Meroë—Testimony to Forgotten Grandeur
By Awake! correspondent in Kenya
THE world has nearly forgotten the ancient city of Meroë. Situated on the eastern bank of the Nile River some 130 miles [210 km] northeast of Khartoum, Sudan, Meroë was once the proud capital of the Ethiopian Empire. But now it is only a study in decay. Its crumbling temples, vacant palaces, and fragmented artwork are but a faint echo of a glorious past. Let’s take a look at some of the ancient ruins.
Over here is the site of the temple of Amon. Once it was some 450 feet [140 m] long. Even today its remains jut out of the desert sand. Granite statues of rams, some of which can still be seen, at one time lined the broad processional way to the temple’s entrance.
In the immediate temple area, you can still see some of the statues, engravings, and paintings that richly ornamented the royal palaces. Or you may wish to admire the beautifully engraved columns surrounding a nearby swimming pool. The plumbing system that once channeled water into the pool through the open mouths of small, lion-headed statues is ingenious even by 20th-century standards. The ravages of time, sun, and desert sand have not completely faded the striking colors that adorn the columns that surround the pool.
At the eastern edge of Meroë stands the Sun Temple, once very prominent in the worship of this city’s inhabitants. Although not of the imposing magnitude of the temple of Amon, it is nevertheless richly adorned with blue and yellow floor and wall tiles, as well as carved scenes depicting military triumphs.
A major testament to Meroë’s grandeur is the burial ground. Across a vast desert plain, but relatively near the town, are a number of different pyramids. Although lacking the scale and majesty of the great pyramids of Egypt, these burial tombs are nonetheless imposing. There is ample evidence here of a forgotten royal life-style. In its heyday Meroë was a city of distinction—an ancient Paris, Washington, or Moscow.
But who lived and worked here? And what led to this city’s demise?
The People and Their History
The founders of Meroë were Cushites, or Ethiopians. Wall paintings and carvings plainly show their African features. Egyptian culture made its mark on Meroë, but toward the close of the second millennium B.C.E., Ethiopia freed itself from Egypt’s control.
In the latter part of the eighth century B.C.E., Ethiopia actually conquered Egypt and dominated it for some 60 years. So while many imagine that Egypt was the only empire to arise out of Africa, this is not true. One of Ethiopia’s rulers during the eighth century B.C.E., King Tirhakah, is even mentioned in the Bible.
According to the Bible account, Assyrian king Sennacherib was battling Libnah while at the same time preparing to attack Jerusalem. Suddenly, word came that King Tirhakah was on the way to fight the Assyrians. (2 Kings 19:8, 9; Isaiah 37:8, 9) Assyrian inscriptions, however, say that Tirhakah was defeated at Eltekeh. A half century later, Ethiopian dominance of the Nile Valley ended when Assyria completely subjugated Egypt.—Nahum 3:8-10; Isaiah 20:3-6.
During that period the city of Napata had served as capital of Ethiopia. But in 540 B.C.E., Meroë began its 800-year reign as capital of the empire. And although the empire declined in power and influence, Meroë was still able to exert some power.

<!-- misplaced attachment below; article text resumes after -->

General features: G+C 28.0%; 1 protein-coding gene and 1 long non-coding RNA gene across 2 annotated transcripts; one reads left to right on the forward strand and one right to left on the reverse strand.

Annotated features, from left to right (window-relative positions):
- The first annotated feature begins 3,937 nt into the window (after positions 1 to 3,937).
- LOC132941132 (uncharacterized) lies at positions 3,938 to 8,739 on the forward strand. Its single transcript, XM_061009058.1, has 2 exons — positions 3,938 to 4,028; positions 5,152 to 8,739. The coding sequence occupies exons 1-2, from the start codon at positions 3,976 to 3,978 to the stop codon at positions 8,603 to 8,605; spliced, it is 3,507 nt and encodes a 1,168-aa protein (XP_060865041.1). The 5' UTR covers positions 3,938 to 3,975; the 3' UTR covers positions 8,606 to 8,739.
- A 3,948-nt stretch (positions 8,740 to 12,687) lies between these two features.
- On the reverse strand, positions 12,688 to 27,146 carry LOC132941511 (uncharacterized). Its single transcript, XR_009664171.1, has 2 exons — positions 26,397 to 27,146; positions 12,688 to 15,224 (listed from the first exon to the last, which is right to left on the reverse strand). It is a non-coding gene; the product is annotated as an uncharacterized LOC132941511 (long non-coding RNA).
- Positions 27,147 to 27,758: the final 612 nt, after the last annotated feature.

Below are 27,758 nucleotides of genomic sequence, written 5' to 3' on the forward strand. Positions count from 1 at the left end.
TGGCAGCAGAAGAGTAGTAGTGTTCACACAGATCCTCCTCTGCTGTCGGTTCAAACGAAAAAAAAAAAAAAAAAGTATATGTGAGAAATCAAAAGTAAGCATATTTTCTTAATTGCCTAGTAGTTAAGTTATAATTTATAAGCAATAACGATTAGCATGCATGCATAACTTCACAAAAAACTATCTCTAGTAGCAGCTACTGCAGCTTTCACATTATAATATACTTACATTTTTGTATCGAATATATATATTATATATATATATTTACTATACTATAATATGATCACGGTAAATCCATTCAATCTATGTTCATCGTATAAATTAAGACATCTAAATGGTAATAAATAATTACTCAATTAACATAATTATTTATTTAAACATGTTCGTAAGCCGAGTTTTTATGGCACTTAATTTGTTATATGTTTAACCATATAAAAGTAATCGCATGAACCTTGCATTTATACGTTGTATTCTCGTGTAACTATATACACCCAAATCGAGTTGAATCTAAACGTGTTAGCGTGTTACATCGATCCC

During the period of Roman domination, an Ethiopian eunuch was helped by Philip the evangelizer to become a Christian. (Acts 8:26-29, 38) The Bible says that this man was a treasurer under Candace, queen of the Ethiopians. The name Candace appears to have been a title that referred to queens who ruled from Meroë. So Meroë may have had some impact upon even the Christian congregation.
Twilight of an Empire
Why, then, did Meroë fade into oblivion? Information is scanty. Further complicating matters is the fact that the ancient Cushite language has yet to be deciphered. The Meroitic cursive script visible at the entrances to temples, palaces, and other stone structures scattered throughout the ruins is unique, although an altered version of Egyptian hieroglyphics was used in an earlier period. Meroitic words can be read and pronounced but, alas, not understood. So we must rely to some extent on conjecture to determine just what took place.
Perhaps the rising kingdom of Axum stripped Meroë of its trading power, which in turn led to the empire’s decline. Whatever the case, Axum eventually attacked and destroyed Meroë about 350 C.E. Meroë, its sister cities, its civilization, and its culture thus faded from history until recent archaeological excavations brought their past glory to light.
Huge piles of slag dotting the landscape near ancient Meroë indicate that the people there knew the secret of smelting iron ore, and on a huge scale at that. Amid the ruins of Meroë, one finds farming and war implements made of iron. Meroë’s location on the main commercial route between East and West brought many traders and caravans to its domain. With access to the Indian Ocean through the Ethiopian highlands and to Africa westward south of the Sahara, Meroë could easily spread its knowledge and influence to other parts of Africa.
Nevertheless, Meroë now joins the list of countless other kingdoms that briefly tasted prominence and power and then disappeared. For all its former artistry and wealth, the city today is little more than a pile of ruins. Yet, without a doubt this Ethiopian city of forgotten grandeur made an indelible mark on the growth and spread of civilization throughout Africa.
[Picture on page 24]
Relief on pyramid tomb
[Map/Pictures on page 25]
Top: Temple ruins at Meroë
Bottom: Pyramid tombs at Meroë
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